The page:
Brush up on your X-Wife

I'm off to spend a couple days in Iowa on account of work - this is the stuff that dreams are made of. If you have any suggestions on things to do in Des Moines, please EMAIL ME at And in return, here are a couple things to do while I'm gone:

See Asobi Seksu on Tuesday night at the Knitting Factory. Asobi is one of the best live bands in NYC, and this is the homecoming gig of their first extended tour. I'm sure it'll be great, and I'm bummed to miss it.

Listen to DFA Compilation #2. But you knew that already.

Brush up on your X-Wife. They will be playing their first-ever gigs in the U.S. this Friday (11/19) at Rothko and Sunday (11/21) at Sin-e, with a live session on WFMU in between on Saturday. I am really *quite* excited to see these guys live - they're from Portugal and criminally obscure here, and these shows are something I never thought would happen. Hopefully some label rep will catch them live and make their record easier to find in this country. (Other Music is going to start carrying it later this week.)

The album in question is Feeding the Machine, their first full-length and a definite '04 favorite of mine. I always say they sound like Clinic, but with a more electronic sound (all guitar/synths/drum machines) plus way more variety in their songs. The MP3 of "Eno" you can find here will give you a good taste - check it out.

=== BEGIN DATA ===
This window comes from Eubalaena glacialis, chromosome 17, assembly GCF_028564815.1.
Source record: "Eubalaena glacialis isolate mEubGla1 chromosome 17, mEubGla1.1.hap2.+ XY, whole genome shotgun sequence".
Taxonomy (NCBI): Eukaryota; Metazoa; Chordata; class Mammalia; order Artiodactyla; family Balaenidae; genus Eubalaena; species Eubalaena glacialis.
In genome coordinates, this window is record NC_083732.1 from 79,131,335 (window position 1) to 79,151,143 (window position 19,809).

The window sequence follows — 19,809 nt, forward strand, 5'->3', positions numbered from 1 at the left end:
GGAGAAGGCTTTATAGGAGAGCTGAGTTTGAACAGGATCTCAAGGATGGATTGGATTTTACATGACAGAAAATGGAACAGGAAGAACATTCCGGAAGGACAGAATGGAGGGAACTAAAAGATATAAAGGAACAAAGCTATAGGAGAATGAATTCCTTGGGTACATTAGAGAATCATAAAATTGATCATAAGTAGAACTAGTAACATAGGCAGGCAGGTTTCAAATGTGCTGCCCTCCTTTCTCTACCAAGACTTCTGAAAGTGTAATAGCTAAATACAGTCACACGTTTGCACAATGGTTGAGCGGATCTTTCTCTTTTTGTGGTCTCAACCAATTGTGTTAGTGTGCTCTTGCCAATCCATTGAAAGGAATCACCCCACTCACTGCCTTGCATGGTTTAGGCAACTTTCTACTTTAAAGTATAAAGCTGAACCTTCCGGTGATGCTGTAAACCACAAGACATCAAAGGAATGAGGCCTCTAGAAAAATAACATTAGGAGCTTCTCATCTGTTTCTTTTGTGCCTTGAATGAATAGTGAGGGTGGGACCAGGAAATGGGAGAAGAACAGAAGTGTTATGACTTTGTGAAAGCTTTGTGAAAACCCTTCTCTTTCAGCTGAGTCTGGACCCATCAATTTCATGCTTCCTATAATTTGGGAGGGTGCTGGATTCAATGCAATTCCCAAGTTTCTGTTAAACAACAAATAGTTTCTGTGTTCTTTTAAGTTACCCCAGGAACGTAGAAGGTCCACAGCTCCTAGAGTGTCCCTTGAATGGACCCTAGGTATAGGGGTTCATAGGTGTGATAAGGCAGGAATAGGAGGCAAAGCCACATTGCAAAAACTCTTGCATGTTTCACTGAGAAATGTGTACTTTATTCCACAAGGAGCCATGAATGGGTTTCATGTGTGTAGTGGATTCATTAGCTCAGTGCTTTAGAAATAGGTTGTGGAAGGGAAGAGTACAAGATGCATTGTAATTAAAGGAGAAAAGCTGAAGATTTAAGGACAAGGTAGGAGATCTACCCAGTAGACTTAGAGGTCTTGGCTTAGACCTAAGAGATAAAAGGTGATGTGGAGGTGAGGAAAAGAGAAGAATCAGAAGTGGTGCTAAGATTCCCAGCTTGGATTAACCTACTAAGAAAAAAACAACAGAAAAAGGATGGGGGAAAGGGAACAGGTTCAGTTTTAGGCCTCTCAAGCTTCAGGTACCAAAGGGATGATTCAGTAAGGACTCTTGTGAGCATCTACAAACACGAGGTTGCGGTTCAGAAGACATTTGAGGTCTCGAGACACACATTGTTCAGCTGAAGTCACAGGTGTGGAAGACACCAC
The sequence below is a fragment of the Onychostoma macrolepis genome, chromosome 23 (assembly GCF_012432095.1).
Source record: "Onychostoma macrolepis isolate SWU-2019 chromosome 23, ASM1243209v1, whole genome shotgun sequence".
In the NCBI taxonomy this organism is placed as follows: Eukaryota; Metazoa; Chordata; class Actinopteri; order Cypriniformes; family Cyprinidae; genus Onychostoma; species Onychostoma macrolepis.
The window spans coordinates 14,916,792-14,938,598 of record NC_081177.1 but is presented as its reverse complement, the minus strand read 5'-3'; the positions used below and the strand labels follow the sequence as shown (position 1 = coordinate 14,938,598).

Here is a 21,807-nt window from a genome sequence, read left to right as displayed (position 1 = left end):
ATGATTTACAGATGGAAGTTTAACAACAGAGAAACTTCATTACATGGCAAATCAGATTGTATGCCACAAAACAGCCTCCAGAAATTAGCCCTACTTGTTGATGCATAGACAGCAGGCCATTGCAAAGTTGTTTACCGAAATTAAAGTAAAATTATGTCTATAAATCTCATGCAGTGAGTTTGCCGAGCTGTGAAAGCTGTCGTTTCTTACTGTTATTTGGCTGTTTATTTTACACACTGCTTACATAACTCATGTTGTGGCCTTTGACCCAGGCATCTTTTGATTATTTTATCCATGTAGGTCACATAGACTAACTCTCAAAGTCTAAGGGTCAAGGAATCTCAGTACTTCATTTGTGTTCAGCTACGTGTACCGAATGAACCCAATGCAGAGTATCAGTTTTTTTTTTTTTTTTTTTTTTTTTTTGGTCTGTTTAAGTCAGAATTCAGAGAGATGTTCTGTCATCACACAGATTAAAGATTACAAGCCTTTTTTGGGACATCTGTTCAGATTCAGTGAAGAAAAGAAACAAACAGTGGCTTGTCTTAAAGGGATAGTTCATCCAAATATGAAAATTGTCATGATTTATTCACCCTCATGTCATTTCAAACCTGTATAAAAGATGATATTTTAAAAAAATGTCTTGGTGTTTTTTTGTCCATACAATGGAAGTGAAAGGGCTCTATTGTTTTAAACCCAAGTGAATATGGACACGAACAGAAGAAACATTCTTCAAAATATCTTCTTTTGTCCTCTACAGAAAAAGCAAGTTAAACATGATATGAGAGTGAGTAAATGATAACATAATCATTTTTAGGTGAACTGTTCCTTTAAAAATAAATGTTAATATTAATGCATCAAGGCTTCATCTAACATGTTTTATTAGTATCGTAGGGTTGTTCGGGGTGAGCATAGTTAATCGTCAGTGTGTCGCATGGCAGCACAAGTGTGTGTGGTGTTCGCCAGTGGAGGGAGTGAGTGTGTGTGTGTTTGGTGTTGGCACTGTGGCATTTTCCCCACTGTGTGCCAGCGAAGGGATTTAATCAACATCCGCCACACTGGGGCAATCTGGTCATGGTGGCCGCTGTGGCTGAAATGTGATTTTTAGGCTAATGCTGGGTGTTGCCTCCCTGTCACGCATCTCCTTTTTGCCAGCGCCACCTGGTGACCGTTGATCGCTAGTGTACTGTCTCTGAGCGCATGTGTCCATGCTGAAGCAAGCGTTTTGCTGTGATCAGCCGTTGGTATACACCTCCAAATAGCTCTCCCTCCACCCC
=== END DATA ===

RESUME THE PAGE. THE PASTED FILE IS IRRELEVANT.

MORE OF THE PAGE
The end of the show

It's almost been a week since my last post. Admittedly I've been in a lull, but my concert plans for the next seven days should inspire me to be more prolific. First there's the NYC debut of Menomena on Thursday night and then Interpol on Friday. I still haven't come around to Antics, but they always put on a good show, so I expect to enjoy it.

The week of shows actually began Saturday night when Rajeev, Nina and I went to see Apostle of Hustle play a short set at Tonic down in the Lower East Side. Apostle is a three-piece fronted by Broken Social Scene's guitarist Andrew Whiteman along with BSS drummer Dean Stone and (non-BSS) bassist Julian Brown. Their debut album Folkfloric feel has been a One Louder favorite for awhile now.

Knowing BSS, you can quickly recognize the basic elements of Apostle's sound. Whiteman adds to the palette with subtle Cuban inflections, picked up from a two-month stay in the country. Before you call John Ashcroft, BSS are from Toronto, so Whiteman wasn't on some covert CIA mission or locked up in Guantanamo. Anyways, the set was highlighted by two outstanding tracks from Folkloric, "Sleepwalking Ballad" and "Animal Fat." Manically stomping and twisting the effect pedals, Whiteman built "Sleepwalking" into a guitar tidal wave. A slow, sad Latin rhythm underpinned "Animal Fat," which cast a Mediterranean spell over the small crowd.

Unfortunately the show seemed to end just as it gained speed. I'm going to miss out on the BSS show at the Bowery in December, so this will have to hold me over until they put out their next album. In the meantime, Apostle will more than do.